My husband and I are relentless positrons, but, as change agents, we do spend a fair amount of time complaining about how slow progress can be. For instance, when we were recently in Washington, D.C. rallying for full federal marriage equality, I exhaustedly proclaimed:\, “I can’t believe we’re still having this conversation.”
But I’m glad we were there. I’m glad that we try to do our part in lending a voice to the fight for full equality. One day, people will really appreciate it. Just as we are grateful for the work of those who paved the way for us.
For example, I doubt the people who took a stand on a hot summer evening at the Stonewall Inn knew their acts of defiance would usher in a new era of LGBT rights. Oh how I wish we could go back to that day in 1969 to tell all those people what was ahead.
Insert dream waves….
As the police pour into the Stonewall Inn — one of the few establishments in the country catering to the marginalized LGBT community in 1969 — we would tell the group that in exactly one year the events of this night will be celebrated with a massive parade. We would tell them that in 2000 President Bill Clinton will name June Gay and Lesbian Pride Month.
As the group refuses to act when told to show their IDs, we would say that in 1977, a man named Harvey Milk will become the first openly gay person to be elected to public office. And in 2013, he will appear on a U.S. postage stamp.
As a drag queen refuses to prove her gender, we would say that in a few decades, a drag queen named RuPaul will have a series of hit singles and go on to host a wildly popular reality TV show about drag queens.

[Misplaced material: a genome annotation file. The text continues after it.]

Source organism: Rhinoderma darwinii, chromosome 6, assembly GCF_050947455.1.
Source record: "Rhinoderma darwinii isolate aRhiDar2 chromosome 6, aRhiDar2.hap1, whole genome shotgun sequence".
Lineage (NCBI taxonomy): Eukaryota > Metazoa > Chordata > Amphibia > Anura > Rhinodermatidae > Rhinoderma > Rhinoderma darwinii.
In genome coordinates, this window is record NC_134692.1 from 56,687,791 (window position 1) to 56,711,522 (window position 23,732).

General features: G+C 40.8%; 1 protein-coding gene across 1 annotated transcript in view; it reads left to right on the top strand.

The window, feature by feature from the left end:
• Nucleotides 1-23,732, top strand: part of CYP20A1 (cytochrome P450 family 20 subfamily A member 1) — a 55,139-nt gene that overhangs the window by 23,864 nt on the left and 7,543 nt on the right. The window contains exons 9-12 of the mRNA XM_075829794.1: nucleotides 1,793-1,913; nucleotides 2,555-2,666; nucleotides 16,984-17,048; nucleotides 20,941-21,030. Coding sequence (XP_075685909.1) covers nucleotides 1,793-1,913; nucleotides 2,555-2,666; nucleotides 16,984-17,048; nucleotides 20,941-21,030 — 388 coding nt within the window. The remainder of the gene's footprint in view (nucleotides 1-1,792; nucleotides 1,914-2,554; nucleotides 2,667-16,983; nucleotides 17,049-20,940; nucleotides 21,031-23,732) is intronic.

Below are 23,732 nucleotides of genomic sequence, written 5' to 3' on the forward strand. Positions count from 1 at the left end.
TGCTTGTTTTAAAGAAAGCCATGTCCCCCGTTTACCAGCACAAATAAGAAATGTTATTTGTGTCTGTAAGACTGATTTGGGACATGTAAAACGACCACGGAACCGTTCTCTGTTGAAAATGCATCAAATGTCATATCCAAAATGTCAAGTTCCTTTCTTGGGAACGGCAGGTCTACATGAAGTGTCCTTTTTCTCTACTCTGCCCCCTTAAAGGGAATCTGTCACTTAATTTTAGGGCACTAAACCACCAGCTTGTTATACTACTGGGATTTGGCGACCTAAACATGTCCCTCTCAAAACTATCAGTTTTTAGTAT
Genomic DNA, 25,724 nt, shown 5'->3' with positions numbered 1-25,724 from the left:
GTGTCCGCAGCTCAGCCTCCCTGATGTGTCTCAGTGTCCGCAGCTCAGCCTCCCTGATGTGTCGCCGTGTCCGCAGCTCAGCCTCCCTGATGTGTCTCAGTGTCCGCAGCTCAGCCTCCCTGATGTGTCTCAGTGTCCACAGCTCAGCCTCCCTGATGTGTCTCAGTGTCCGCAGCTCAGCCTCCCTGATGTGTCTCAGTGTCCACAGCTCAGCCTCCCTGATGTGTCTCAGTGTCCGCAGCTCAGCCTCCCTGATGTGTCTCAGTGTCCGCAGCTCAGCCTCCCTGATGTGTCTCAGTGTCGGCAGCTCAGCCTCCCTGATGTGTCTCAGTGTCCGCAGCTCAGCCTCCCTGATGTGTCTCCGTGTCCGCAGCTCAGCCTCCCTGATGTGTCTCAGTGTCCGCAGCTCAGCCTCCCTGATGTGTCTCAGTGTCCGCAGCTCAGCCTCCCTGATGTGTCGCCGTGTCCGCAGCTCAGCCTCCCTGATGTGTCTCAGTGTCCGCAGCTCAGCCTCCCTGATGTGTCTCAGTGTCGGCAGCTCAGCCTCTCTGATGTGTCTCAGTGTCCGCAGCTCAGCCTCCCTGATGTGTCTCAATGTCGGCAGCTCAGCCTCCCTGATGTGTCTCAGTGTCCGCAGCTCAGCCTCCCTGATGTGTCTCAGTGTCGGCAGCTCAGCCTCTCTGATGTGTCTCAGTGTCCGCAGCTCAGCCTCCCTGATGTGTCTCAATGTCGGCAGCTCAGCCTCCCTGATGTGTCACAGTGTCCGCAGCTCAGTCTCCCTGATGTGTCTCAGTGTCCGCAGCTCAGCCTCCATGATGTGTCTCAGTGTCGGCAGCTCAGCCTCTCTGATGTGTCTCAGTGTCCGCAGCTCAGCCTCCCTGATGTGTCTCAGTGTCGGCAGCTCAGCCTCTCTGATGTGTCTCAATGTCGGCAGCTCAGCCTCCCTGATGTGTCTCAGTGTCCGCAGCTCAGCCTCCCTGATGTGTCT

As tensions mount, we would tell the increasingly unruly crowd that in the years to come, a lesbian comedian will come out on a prime time TV show, that an openly gay man will seem to host practically every awards show and play a comically straight character on an extremely popular sitcom.
As a handcuffed woman screams to the crowd, “Why don’t you guys do something?” we would say that in 1983 tennis star Billie Jean King will become the first prominent professional athlete to come out.
As the police — likely as scared as the protesters — barricade themselves inside the Stonewall Inn while they wait for back up, we would let them know that in 2007 Theresa Sparks will become the first openly transgender police commissioner in the U.S. and that, in 2003, she will be the first openly transgender woman to be named “Woman of the Year” by the California State Assembly.
As a kick line forms to taunt the riot police marching forward with batons, we would say that an openly gay man will become one of the most powerful business figures in the world when he is named CEO of Apple Computers.
As hundreds of protesters stand firm, we would tell them that in 2004, same sex marriage will become legal in Massachusetts. We would tell them that in 2013, our home state, Washington, will extend marriage rights to same-sex couples and, just a few months later, the federal government will recognize those rights.
Finally, as the crowds begin to disburse, we would simply say thank you for raising hell, because in 2015 things will have come a long way.
We’ve got it good thanks to the people who advocated before us. In 1969, no one would have imagined that a same-sex couple could be married. Married. And that that same couple could be spokespersons for major brands like Expedia and Microsoft, traveling the world talking about tech, travel, and the good life.
We’ve got a lot of work to do. Today, as we head into Pride month, we raise a glass to progress.